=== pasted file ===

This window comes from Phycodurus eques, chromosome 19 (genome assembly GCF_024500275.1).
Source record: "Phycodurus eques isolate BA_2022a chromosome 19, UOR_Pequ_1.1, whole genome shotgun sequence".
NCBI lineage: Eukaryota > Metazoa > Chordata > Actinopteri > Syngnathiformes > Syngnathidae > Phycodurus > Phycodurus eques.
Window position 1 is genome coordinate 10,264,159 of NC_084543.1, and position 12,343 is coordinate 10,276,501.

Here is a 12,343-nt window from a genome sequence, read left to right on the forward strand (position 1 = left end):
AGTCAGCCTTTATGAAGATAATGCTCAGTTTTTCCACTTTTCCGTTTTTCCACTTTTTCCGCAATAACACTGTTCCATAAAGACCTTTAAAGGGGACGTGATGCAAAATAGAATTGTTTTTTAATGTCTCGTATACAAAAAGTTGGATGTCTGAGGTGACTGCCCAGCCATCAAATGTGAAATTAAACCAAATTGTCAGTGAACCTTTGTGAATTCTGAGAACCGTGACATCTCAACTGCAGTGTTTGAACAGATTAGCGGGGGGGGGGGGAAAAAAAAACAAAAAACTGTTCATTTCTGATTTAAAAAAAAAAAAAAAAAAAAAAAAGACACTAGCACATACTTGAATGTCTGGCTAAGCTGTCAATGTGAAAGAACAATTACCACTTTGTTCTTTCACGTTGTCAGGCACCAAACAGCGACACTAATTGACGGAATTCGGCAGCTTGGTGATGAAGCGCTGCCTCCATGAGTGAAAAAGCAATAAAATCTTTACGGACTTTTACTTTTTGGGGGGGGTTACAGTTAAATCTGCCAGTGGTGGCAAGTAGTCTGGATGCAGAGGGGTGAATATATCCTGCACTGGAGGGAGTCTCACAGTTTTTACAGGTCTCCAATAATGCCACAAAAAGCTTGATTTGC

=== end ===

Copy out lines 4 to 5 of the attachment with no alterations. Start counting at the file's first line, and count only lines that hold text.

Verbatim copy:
Window position 1 is genome coordinate 10,264,159 of NC_084543.1, and position 12,343 is coordinate 10,276,501.

Here is a 12,343-nt window from a genome sequence, read left to right on the forward strand (position 1 = left end):